Dang—in order, witness the tremendous change in the conditions over the past few days.
Lo! A paradise for photography, cold but approachable and enjoyable raw beauty and then...
It had been late October cool most of the week, wrecking some adventurous plans, but still beautiful, as above.
The next day September 27 was cold but reasonably clear, but I worked in the van all day and then drove down to publish/push to server—a mistake in retrospect given this storm on the 28th, because it will probably take at least a week for the snow to melt off to reveal all the color again, if it even does that—a warm front is needed.
Then the cold storm hit late on the 28th after a cold and windy but clear and lovely day, the temperature high on the ridge below North Peak of Mt Conness, my sports drink (salts and dextrose) was slushing in the 1L bottle—it was already down to perhaps 25°F with 40 mph gusts—on top I had on a cycling jersey, a hoodie, a light and medium-weight down rand triple layers on legs (medium weight cycling tights, wool pants, wind pants). That got the job done and no need for a wind layer on top, but dang—just like November only colder with the wind. Well, that’s why I take the extra clothing and an extra 1000 calories or so, and a Spot X just in case I’m actually a dumb-ass when everyone else has left and gone. But I get a private park all to myself.
On the 28th, I got out again and conditions started out nicely...
(sorry, I need to process some intervening pictures as the clouds build).
Late in the afternoon on the 28th, clouds build up, and by evening high up on the eastern ridge of North Peak of Mt Conness, an ominous storm rolls in over the upper Mt Conness eastern drainage. Hard pellets of snow pelt me. My sports drink is turning to slush and I have two down jackets on and three layers on the bottom and hoodie and wool hat and down hood and it’s just about right with the wind gusting to at least 30 mph, so long as I keep moving. It is getting dark, and I arrive back at the Moots MTB after dark, riding back through a cold but beautiful steady snowstorm alongside Saddlebag Lake. I sleep in the van, as usual, at 10K feet.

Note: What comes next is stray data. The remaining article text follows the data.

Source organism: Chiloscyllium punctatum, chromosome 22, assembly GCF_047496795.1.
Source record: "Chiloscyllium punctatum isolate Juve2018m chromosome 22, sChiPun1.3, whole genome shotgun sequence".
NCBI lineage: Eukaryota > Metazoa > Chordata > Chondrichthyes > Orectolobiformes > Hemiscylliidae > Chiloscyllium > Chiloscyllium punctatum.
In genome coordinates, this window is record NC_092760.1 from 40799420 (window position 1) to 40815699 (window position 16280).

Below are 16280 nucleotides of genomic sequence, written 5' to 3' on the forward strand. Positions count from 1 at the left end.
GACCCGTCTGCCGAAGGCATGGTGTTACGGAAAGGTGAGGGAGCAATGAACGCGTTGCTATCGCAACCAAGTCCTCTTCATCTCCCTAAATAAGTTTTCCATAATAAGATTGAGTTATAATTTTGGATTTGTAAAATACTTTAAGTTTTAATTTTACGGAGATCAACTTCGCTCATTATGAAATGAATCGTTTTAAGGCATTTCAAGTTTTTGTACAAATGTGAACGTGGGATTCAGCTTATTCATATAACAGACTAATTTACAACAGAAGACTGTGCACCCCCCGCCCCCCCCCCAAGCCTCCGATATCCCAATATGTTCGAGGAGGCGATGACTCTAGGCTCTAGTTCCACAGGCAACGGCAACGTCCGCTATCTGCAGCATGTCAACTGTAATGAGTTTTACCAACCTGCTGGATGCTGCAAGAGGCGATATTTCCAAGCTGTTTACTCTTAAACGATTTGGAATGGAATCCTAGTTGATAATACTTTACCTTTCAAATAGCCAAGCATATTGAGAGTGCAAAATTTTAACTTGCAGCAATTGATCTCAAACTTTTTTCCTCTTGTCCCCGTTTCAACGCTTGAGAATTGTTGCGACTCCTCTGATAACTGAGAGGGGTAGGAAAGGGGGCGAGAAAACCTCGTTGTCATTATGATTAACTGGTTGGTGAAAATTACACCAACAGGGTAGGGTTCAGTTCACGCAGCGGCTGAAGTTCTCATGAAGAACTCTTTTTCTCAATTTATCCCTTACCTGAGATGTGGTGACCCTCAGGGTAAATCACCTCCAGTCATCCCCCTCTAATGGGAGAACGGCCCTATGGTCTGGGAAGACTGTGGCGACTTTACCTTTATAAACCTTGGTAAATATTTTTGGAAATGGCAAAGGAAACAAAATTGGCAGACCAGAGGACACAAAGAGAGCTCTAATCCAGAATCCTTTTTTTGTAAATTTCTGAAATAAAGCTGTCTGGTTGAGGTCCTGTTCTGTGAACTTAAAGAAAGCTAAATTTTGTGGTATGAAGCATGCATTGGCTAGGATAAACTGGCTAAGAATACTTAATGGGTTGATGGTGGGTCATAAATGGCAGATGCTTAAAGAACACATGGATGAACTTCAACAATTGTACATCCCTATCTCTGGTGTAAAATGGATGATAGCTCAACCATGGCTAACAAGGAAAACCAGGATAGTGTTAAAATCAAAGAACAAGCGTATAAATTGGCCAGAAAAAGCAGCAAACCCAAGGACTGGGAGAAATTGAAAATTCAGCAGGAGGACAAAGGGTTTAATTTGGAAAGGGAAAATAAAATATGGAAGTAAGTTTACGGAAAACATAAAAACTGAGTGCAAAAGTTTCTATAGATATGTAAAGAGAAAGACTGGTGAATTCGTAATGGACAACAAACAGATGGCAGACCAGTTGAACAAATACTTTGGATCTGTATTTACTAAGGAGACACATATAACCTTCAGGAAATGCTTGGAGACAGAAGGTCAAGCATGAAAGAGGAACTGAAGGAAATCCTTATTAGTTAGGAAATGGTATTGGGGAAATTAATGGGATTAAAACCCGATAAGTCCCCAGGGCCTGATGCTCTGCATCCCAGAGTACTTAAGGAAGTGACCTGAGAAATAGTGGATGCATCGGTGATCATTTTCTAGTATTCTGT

The next day dawns clear and bright, and my van won’t start, reading 19°F in the sun at 8 AM. It probably got down to 14°F or so and gelled the summer-blend Diesel #2 fuel. I had not anticipated such cold in late September, and the winter blend diesel is not in the tank.
So I go shooting with a courtesy boat ride to the far end of the lake. The Moots goes along for the return trip along lake edge. Later that day it warmed up to a balmy 37°F but with strong gusty winds, and the van started up OK.
Working conditions extremely difficult: with gloves on, modern cameras are designed to be very difficult to use, and with gloves off, my fingers become too stiff and painful within 5 minutes. Would have been pleasant but continuous wind makes it very difficult to work. Whoever, shrunk the 4-way controller on the Nikon D850 down from the excellent one on the Nikon D810 ought to be demoted two positions for poor judgment—the D850 is far less usable with gloves than the D810. Maybe some @#$#$*$* bean counter wanted to share the 4-way controller between the Nikon Z7 and Nikon D850, WTHK.
With the van starting again at 3PM on the 28th, and my 10K battery pack mostly depleted from a week of work on the 2019 iMac 5K, I left uncertain of the Mercedes Sprinter start-go behavior and wanting to charge up the batteries and get out of the damned merciless wind and to contact a Mercedes dealer about the issue. As it turns out, the van does need to warm up, but the diesel fuel thing means I have to get some anti-gel into the fuel or the White Mountains might not let me leave. But the no-go issue remains.